What is Heightened Scrutiny?

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  • Written By: Mary McMahon
  • Edited By: Kristen Osborne
  • Last Modified Date: 24 November 2018
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Heightened scrutiny is a standard of evaluation that US judges must meet in certain kinds of cases when a policy, rule, or law is brought to a court by someone who wishes to challenge it. It is one of three levels of scrutiny and is also known as intermediate scrutiny. The lower level is the rational basis test, while the highest is strict scrutiny. When judges review laws, they must consider whether they serve the interests of the country while also balancing the need to protect civil liberties.

Some legal scholars object to the interchangeable use of intermediate and heightened scrutiny. Judges may interpret it as a way station between intermediate and strict levels, as some legal discussions of the term define it slightly differently. This reflects shifting attitudes in the legal community and may eventually result in a more formalized split, providing four levels of judicial review instead of three.

The concept of subjecting certain kinds of legal challenges to more rigorous review stems from the equal protection clause in the 14th Amendment to the US Constitution. Whenever a law has the potential to infringe on a civil right, the government must be able to justify the law and show how it meets the goal of protecting national interests. If the law is too broad in scope, does not appear to accomplish what the government claims it does, or creates an unreasonable infringement, a judge must strike it down.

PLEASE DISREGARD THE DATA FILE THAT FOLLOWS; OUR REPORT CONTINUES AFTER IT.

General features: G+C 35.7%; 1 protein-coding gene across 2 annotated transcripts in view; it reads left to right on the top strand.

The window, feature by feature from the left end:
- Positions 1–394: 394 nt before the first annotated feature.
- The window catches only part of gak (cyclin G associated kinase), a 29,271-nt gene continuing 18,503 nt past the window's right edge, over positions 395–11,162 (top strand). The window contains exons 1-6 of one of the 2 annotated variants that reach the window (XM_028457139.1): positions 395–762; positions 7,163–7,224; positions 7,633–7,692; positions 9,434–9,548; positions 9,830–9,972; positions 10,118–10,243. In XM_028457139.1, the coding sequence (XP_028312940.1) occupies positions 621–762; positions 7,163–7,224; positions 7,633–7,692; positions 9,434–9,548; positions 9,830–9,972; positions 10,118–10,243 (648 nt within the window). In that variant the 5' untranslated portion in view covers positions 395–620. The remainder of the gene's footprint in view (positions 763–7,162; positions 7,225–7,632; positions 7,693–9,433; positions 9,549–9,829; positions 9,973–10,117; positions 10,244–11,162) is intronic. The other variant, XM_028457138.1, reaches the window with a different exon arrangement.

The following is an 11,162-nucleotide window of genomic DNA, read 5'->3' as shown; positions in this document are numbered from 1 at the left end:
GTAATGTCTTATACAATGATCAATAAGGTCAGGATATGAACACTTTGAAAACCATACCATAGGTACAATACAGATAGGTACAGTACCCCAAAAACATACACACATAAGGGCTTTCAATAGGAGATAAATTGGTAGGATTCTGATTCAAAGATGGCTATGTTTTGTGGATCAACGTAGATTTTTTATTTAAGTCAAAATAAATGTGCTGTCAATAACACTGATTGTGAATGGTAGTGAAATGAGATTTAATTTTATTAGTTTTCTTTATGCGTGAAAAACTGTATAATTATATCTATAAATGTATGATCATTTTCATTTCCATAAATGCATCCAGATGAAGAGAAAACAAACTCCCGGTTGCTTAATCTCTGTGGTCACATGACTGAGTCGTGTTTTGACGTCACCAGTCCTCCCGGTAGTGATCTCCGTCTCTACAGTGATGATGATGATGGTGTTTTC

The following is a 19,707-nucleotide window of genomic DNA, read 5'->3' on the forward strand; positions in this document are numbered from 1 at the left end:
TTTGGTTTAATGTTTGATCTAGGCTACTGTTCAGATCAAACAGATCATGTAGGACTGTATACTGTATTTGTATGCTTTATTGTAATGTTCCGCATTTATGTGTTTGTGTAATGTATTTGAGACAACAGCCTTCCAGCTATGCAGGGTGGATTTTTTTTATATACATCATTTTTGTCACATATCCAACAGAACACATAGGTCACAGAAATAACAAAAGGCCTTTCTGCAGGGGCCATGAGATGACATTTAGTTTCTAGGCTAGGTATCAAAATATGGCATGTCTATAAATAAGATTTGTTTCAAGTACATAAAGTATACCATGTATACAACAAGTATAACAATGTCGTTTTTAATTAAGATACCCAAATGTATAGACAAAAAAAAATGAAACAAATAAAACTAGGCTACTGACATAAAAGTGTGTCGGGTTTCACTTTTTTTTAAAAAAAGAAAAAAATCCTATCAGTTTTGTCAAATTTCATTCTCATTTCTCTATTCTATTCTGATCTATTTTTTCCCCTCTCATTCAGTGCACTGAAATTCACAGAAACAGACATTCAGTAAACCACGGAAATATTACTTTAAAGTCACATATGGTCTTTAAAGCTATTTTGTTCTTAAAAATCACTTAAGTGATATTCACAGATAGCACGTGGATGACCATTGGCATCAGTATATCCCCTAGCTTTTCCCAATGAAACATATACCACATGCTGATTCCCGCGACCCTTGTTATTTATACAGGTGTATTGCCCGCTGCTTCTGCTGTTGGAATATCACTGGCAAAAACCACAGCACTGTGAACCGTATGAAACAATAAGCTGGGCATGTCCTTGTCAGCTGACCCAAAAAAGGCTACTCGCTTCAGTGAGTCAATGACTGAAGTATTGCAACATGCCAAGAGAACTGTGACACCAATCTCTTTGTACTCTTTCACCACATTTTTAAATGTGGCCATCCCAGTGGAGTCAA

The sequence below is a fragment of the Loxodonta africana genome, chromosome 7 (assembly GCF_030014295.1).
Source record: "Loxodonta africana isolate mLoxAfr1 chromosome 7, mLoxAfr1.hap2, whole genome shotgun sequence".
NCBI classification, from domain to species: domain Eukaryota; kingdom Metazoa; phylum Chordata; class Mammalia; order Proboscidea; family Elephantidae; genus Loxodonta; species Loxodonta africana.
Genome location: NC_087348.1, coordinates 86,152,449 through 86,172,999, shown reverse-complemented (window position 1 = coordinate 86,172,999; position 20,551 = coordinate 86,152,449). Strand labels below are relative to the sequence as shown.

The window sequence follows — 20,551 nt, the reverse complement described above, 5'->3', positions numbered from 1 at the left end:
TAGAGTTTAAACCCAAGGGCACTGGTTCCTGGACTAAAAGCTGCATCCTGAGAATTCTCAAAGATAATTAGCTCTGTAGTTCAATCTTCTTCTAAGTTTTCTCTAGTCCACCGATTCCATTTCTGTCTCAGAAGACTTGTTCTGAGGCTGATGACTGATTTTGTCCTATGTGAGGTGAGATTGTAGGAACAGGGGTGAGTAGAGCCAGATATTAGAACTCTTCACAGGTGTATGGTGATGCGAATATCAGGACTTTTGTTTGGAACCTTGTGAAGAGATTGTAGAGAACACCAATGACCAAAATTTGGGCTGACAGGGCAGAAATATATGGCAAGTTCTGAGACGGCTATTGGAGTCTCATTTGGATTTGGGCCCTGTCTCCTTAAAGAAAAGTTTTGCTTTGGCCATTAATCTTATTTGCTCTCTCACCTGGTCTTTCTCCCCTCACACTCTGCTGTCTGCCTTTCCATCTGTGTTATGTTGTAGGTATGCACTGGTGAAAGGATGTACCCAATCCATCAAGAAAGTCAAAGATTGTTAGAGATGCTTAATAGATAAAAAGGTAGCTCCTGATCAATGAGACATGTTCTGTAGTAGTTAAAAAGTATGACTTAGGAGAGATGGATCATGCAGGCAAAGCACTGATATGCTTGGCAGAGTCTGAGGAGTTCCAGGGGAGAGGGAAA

When a judge uses heightened scrutiny, she must first determine that the law does indeed further the interests of the United States in some way. Secondly, she must evaluate the law to see if it is actually relevant to the interests it claims to protect. Some people add a third criteria, a requirement that judges decide if the intrusion the law creates is truly necessary.

People can bring lawsuits to challenge laws or rules passed at any level of the government. When a case involves a claim of civil rights infringement, the judge has to decide on the level of scrutiny to apply to the case. Historically, cases involving any kind of racial discrimination automatically became subject to strict scrutiny. Issues like laws involving gender or sexual orientation tend to fall under heightened scrutiny; for example, Don't Ask Don't Tell, a law banning gay and lesbian service members from serving openly, was subject to this level of scrutiny because it involved discrimination on the basis of sexual orientation.


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